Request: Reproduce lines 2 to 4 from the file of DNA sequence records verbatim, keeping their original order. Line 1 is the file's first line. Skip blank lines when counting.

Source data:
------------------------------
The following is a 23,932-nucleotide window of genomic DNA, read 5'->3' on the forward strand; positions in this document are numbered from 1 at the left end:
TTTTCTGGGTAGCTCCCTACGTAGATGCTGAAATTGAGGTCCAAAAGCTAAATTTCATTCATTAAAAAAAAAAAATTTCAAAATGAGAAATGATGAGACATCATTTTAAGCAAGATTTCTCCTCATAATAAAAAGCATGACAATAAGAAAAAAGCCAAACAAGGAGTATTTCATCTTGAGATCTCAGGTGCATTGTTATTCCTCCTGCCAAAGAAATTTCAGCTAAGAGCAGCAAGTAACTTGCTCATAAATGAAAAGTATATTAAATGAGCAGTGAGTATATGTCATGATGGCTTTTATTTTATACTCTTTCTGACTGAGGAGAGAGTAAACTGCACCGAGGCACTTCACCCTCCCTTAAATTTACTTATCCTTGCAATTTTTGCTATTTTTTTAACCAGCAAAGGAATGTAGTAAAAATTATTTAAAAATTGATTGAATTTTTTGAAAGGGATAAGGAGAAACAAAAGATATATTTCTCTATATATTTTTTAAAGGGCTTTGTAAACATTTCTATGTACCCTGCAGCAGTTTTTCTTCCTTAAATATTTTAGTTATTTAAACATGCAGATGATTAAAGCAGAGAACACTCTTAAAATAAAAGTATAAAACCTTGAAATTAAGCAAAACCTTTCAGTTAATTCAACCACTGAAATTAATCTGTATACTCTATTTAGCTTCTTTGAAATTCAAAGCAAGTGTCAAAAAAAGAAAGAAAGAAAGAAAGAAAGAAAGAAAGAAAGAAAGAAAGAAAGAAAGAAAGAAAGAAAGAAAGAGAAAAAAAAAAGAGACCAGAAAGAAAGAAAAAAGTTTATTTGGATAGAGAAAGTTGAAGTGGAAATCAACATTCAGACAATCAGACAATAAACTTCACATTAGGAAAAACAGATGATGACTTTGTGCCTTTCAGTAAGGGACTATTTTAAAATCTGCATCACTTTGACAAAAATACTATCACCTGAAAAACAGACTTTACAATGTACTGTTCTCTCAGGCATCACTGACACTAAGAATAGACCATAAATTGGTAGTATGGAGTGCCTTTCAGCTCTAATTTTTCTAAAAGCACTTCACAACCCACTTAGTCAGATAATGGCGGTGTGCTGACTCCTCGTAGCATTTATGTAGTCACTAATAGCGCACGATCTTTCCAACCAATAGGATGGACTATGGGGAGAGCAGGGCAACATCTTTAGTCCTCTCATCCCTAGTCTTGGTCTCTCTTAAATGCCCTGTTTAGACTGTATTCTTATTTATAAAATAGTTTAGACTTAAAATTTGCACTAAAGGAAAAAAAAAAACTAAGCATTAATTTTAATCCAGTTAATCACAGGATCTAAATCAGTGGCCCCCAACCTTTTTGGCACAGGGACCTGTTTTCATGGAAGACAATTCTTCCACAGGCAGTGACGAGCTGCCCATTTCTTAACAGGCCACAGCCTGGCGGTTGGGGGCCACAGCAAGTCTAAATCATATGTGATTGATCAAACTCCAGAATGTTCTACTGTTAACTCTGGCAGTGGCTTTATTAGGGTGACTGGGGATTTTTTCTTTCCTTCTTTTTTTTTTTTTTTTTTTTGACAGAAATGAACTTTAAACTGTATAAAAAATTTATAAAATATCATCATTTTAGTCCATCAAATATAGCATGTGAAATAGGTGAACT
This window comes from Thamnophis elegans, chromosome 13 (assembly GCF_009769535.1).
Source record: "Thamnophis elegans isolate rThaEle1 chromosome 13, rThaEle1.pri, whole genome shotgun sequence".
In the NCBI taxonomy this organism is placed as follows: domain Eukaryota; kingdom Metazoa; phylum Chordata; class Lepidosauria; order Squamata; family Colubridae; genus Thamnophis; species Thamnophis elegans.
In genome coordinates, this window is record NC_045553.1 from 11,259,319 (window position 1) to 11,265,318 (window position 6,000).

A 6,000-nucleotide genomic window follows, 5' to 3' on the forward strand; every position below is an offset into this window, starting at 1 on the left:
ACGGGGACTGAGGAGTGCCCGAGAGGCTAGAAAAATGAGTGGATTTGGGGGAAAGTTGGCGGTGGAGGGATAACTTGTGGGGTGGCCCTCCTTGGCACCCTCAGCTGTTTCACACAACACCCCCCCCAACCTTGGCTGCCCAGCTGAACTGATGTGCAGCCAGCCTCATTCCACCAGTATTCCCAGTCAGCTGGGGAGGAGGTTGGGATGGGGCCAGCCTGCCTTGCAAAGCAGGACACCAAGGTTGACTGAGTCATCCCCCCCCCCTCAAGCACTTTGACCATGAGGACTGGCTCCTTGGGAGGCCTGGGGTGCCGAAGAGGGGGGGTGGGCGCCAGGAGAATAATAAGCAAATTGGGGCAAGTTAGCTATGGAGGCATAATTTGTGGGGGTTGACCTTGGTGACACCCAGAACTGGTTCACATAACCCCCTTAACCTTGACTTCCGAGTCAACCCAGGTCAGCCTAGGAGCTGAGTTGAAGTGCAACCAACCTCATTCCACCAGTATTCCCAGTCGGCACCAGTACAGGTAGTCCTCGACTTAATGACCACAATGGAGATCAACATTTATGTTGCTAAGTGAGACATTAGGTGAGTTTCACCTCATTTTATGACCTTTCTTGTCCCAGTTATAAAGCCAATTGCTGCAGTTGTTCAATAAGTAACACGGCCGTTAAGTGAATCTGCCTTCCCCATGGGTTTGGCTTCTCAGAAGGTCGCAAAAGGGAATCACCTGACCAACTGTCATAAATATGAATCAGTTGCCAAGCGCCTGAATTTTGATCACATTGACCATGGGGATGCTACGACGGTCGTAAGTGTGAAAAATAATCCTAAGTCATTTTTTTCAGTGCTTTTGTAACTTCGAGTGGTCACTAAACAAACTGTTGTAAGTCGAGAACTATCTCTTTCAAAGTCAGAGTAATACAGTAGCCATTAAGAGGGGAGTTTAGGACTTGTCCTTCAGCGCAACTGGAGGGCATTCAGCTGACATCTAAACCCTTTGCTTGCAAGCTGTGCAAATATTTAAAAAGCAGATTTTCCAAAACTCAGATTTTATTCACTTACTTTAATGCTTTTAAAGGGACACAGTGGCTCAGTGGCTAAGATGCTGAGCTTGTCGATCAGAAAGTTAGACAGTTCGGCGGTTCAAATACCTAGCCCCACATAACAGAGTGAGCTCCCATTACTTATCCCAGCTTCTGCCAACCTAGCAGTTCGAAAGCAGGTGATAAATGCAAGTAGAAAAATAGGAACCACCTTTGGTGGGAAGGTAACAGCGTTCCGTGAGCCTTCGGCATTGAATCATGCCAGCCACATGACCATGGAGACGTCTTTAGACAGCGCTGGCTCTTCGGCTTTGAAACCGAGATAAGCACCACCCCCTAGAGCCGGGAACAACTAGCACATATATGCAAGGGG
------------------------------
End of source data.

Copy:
TTTTCTGGGTAGCTCCCTACGTAGATGCTGAAATTGAGGTCCAAAAGCTAAATTTCATTCATTAAAAAAAAAAAATTTCAAAATGAGAAATGATGAGACATCATTTTAAGCAAGATTTCTCCTCATAATAAAAAGCATGACAATAAGAAAAAAGCCAAACAAGGAGTATTTCATCTTGAGATCTCAGGTGCATTGTTATTCCTCCTGCCAAAGAAATTTCAGCTAAGAGCAGCAAGTAACTTGCTCATAAATGAAAAGTATATTAAATGAGCAGTGAGTATATGTCATGATGGCTTTTATTTTATACTCTTTCTGACTGAGGAGAGAGTAAACTGCACCGAGGCACTTCACCCTCCCTTAAATTTACTTATCCTTGCAATTTTTGCTATTTTTTTAACCAGCAAAGGAATGTAGTAAAAATTATTTAAAAATTGATTGAATTTTTTGAAAGGGATAAGGAGAAACAAAAGATATATTTCTCTATATATTTTTTAAAGGGCTTTGTAAACATTTCTATGTACCCTGCAGCAGTTTTTCTTCCTTAAATATTTTAGTTATTTAAACATGCAGATGATTAAAGCAGAGAACACTCTTAAAATAAAAGTATAAAACCTTGAAATTAAGCAAAACCTTTCAGTTAATTCAACCACTGAAATTAATCTGTATACTCTATTTAGCTTCTTTGAAATTCAAAGCAAGTGTCAAAAAAAGAAAGAAAGAAAGAAAGAAAGAAAGAAAGAAAGAAAGAAAGAAAGAAAGAAAGAAAGAAAGAAAGAGAAAAAAAAAAGAGACCAGAAAGAAAGAAAAAAGTTTATTTGGATAGAGAAAGTTGAAGTGGAAATCAACATTCAGACAATCAGACAATAAACTTCACATTAGGAAAAACAGATGATGACTTTGTGCCTTTCAGTAAGGGACTATTTTAAAATCTGCATCACTTTGACAAAAATACTATCACCTGAAAAACAGACTTTACAATGTACTGTTCTCTCAGGCATCACTGACACTAAGAATAGACCATAAATTGGTAGTATGGAGTGCCTTTCAGCTCTAATTTTTCTAAAAGCACTTCACAACCCACTTAGTCAGATAATGGCGGTGTGCTGACTCCTCGTAGCATTTATGTAGTCACTAATAGCGCACGATCTTTCCAACCAATAGGATGGACTATGGGGAGAGCAGGGCAACATCTTTAGTCCTCTCATCCCTAGTCTTGGTCTCTCTTAAATGCCCTGTTTAGACTGTATTCTTATTTATAAAATAGTTTAGACTTAAAATTTGCACTAAAGGAAAAAAAAAAACTAAGCATTAATTTTAATCCAGTTAATCACAGGATCTAAATCAGTGGCCCCCAACCTTTTTGGCACAGGGACCTGTTTTCATGGAAGACAATTCTTCCACAGGCAGTGACGAGCTGCCCATTTCTTAACAGGCCACAGCCTGGCGGTTGGGGGCCACAGCAAGTCTAAATCATATGTGATTGATCAAACTCCAGAATGTTCTACTGTTAACTCTGGCAGTGGCTTTATTAGGGTGACTGGGGATTTTTTCTTTCCTTCTTTTTTTTTTTTTTTTTTTTGACAGAAATGAACTTTAAACTGTATAAAAAATTTATAAAATATCATCATTTTAGTCCATCAAATATAGCATGTGAAATAGGTGAACT
This window comes from Thamnophis elegans, chromosome 13 (assembly GCF_009769535.1).
Source record: "Thamnophis elegans isolate rThaEle1 chromosome 13, rThaEle1.pri, whole genome shotgun sequence".